Much to the surprise of nobody who’s ever heard me try and pronounce the word “drawer,” I grew up on Long Island.
It was a nice place to be a kid, and while I confess I don’t have a clear recollection of the details, I have good reason to believe I had a happy childhood. Spring, in particular, brought with it many things worth smiling about – bike riding, tree climbing, and stickball in the street, to name just a few.
None of these things, however, compared in wonderfulness to the biggest springtime thrill of all: The annual return of the Ice Cream Man.
It never occurred to us to wonder where he went during the winter (thinking back now about the man himself, I’m guessing either prison or Congress), but it didn’t matter. All we knew was that come mid-May, daily afternoon ice cream was back on the menu.
Back then, the Ice Cream Man sold nothing but ice cream. His truck was a big freezer on wheels.
Fast forward to the current century, and you’ll be happy to learn that my neighborhood also has an ice cream man. With a few important differences:
First, he’s not always a man.
Second, he traded the jingly bells for a blaring, circus version of the theme from The Sting (for his peace of mind, I can only hope Scott Joplin is still dead).
And finally, he sells much more than just ice cream. There’s gum. And candy. And soda. And Slim Jims. It’s like a mobile 7-Eleven, minus the disgusting bathroom (I’m hoping).
And yet – this is the point – we still refer to him (and sometimes her) as “The Ice Cream Man.” Is it an entirely accurate moniker? No.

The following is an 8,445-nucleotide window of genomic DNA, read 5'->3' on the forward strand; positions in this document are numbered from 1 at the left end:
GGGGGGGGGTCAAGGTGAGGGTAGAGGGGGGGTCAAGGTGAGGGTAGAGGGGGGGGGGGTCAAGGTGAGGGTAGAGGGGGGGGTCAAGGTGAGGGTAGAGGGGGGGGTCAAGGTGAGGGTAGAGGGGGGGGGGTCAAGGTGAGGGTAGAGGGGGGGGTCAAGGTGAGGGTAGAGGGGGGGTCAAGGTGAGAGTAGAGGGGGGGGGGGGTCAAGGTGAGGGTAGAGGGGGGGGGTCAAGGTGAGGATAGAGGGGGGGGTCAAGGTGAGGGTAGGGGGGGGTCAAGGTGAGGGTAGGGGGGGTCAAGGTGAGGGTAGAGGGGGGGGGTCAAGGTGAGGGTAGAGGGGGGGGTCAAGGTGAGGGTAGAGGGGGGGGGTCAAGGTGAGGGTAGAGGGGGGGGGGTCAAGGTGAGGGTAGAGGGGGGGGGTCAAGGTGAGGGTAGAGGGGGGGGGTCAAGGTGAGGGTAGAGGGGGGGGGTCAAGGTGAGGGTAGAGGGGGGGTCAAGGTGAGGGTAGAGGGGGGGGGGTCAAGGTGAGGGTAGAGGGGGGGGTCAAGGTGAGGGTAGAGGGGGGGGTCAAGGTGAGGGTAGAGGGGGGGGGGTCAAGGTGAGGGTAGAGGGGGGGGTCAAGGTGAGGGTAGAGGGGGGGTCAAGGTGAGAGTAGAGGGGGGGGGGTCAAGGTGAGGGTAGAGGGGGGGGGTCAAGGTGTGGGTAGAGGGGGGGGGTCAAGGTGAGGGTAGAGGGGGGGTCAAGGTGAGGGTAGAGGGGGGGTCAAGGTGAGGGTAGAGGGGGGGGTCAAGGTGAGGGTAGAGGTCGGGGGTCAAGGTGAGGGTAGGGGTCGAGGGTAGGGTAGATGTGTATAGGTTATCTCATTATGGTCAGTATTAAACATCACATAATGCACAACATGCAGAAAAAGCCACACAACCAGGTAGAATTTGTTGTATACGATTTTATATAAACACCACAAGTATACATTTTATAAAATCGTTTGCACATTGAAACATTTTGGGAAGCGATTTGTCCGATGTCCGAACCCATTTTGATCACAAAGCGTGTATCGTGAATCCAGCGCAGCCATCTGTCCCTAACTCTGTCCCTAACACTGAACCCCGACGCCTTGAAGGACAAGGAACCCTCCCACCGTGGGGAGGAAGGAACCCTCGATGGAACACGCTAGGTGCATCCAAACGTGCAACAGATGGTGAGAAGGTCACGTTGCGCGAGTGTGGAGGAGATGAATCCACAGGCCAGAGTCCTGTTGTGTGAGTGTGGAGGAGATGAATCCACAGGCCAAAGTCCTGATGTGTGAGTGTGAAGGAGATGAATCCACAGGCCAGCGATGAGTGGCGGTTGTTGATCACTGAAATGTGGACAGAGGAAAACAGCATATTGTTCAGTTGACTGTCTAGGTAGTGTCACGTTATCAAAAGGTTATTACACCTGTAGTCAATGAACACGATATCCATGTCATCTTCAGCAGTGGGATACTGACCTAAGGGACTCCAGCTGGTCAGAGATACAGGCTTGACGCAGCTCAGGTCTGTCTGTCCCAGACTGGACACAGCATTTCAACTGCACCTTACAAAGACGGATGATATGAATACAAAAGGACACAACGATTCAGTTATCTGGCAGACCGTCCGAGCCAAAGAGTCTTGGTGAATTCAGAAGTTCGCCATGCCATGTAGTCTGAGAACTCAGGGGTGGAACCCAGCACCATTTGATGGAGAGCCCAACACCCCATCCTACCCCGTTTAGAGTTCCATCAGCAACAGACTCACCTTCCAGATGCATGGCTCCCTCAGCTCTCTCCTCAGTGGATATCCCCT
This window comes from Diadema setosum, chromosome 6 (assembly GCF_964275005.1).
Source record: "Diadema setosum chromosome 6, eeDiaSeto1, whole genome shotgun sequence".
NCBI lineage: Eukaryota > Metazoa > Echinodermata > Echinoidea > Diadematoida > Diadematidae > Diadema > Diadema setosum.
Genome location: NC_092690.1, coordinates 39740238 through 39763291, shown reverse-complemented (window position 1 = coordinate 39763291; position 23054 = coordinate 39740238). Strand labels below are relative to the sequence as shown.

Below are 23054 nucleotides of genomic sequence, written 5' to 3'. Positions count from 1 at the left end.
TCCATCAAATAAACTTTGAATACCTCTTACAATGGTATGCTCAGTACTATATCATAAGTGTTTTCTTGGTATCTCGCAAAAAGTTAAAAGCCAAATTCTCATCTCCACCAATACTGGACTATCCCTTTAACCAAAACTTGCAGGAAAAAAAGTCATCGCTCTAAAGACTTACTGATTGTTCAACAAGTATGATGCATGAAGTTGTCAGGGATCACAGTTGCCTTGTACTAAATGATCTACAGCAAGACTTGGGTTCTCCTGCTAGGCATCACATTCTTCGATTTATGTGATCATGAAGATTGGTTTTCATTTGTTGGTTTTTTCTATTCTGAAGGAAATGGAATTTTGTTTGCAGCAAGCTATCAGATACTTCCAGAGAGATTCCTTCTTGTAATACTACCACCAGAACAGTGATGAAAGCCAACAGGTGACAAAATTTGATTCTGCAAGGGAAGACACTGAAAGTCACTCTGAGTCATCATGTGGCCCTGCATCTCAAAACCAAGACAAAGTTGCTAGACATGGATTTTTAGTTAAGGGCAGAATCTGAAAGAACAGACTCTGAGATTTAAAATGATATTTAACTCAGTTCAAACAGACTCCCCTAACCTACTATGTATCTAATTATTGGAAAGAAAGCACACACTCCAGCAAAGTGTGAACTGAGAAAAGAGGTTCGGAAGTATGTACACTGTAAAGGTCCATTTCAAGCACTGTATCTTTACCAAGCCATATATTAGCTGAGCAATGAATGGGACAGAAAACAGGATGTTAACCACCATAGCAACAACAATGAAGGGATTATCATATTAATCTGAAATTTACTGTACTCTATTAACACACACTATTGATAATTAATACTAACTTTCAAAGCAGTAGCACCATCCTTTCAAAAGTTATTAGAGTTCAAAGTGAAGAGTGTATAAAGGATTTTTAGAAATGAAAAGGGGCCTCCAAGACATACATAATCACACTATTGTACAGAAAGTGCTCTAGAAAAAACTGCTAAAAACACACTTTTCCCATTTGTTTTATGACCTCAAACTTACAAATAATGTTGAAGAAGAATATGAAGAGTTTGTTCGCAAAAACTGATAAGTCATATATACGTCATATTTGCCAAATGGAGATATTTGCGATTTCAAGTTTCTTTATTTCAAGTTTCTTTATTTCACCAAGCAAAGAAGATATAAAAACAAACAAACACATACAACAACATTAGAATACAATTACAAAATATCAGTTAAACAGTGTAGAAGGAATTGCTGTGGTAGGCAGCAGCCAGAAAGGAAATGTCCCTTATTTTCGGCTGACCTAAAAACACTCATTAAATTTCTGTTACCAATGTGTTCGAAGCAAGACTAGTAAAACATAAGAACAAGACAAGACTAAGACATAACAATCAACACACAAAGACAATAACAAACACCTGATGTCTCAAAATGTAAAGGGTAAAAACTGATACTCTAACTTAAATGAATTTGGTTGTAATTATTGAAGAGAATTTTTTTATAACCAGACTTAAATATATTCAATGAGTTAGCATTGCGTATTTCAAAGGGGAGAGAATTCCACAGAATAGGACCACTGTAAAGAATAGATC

What it is, however, is an oversimplified, easy to say, effortless to remember, if you had to pick one thing, description of reality.
Now let’s talk about you. Are you The Ice Cream Man or are you a 7-Eleven?
Are you the Ice Cream Man?
In other words, when somebody asks you about your business, do you launch into a rambling “blah, blah, blah” that differs from day-to-day covering the entire scope of what you have done and can do?
Or do you provide a deliberate, oversimplified few words that sacrifice accuracy for unforgettableness? I hope it’s the latter. It’s also worth noting:
1. A broad scope is hard to remember
The contents of a 7-Eleven are so unremarkable (and so random) that the store decided its most distinguishing feature – consequently, the one which it should be named – is its hours of operation.
The Ice Cream Man, on the other hand, owns “ice cream” in the mind of every 10-year-old on the block. Kids (and some adults) chase him down the street.
2. A narrow description doesn’t preclude you from selling other things
The modern ice cream man sells all kinds of other products. But we still call him The Ice Cream Man.
Similarly, just because you narrowly describe your focus, it doesn’t mean you can’t sell other things. I tell people, “I specialize in email newsletters,” even though what I do is much broader.
Nobody but you is paying attention to you
We’re all busy, and we’re all preoccupied with our stuff. With a few notable exceptions (Hi, mom!), when it comes to being remembered (which leads to sales), you have two options: simple or nothing.
Here’s the bottom line. I know you’ve done a lot in your professional life. I know you’re capable of that and much more. But if your description of your work doesn’t fit easily on the side of a truck, the odds of my understanding it – much less remembering it – are exceedingly low.
Remember, if the way you describe the work you do doesn’t feel like a painful oversimplification, you’re not doing it right.
Michael Katz is Founder and Chief Penguin of Blue Penguin Development. He specializes in helping professional service providers talk about their work in a way that is clear and compelling. Sign up for his free newsletter, The Likeable Expert Gazette, here.
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